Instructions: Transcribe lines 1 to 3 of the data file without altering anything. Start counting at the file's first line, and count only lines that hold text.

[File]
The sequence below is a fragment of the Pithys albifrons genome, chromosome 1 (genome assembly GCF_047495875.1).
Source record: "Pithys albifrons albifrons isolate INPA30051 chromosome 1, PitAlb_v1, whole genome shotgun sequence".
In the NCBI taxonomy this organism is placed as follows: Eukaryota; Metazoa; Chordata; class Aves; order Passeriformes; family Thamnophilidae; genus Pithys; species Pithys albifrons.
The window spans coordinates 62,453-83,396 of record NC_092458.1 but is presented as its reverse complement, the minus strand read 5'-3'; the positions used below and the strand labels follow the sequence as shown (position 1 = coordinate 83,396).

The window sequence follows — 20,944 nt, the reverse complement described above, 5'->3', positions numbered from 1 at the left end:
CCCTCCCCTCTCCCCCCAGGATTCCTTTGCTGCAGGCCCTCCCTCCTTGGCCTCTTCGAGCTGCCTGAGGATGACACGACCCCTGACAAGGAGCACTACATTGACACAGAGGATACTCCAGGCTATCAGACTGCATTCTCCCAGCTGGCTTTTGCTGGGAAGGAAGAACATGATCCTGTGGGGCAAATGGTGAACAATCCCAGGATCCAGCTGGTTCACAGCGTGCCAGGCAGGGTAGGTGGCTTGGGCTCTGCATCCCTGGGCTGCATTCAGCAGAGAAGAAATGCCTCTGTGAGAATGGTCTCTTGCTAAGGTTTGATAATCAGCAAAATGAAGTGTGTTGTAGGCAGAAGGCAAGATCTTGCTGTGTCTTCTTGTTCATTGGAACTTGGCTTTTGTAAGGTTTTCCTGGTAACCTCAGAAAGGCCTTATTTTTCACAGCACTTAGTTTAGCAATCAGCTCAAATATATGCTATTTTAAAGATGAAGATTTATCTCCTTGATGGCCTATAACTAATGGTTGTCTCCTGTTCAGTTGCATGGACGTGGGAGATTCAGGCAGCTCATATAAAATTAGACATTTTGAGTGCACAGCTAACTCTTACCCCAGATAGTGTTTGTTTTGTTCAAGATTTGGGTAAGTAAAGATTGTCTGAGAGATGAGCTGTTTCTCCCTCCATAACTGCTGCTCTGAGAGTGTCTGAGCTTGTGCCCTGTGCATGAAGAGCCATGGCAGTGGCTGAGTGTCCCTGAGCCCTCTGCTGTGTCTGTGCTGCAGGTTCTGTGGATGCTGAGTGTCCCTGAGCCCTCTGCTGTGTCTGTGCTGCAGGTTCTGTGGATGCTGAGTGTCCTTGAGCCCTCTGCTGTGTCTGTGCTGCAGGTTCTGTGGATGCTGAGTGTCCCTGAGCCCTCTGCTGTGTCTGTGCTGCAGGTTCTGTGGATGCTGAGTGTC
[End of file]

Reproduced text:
The sequence below is a fragment of the Pithys albifrons genome, chromosome 1 (genome assembly GCF_047495875.1).
Source record: "Pithys albifrons albifrons isolate INPA30051 chromosome 1, PitAlb_v1, whole genome shotgun sequence".
In the NCBI taxonomy this organism is placed as follows: Eukaryota; Metazoa; Chordata; class Aves; order Passeriformes; family Thamnophilidae; genus Pithys; species Pithys albifrons.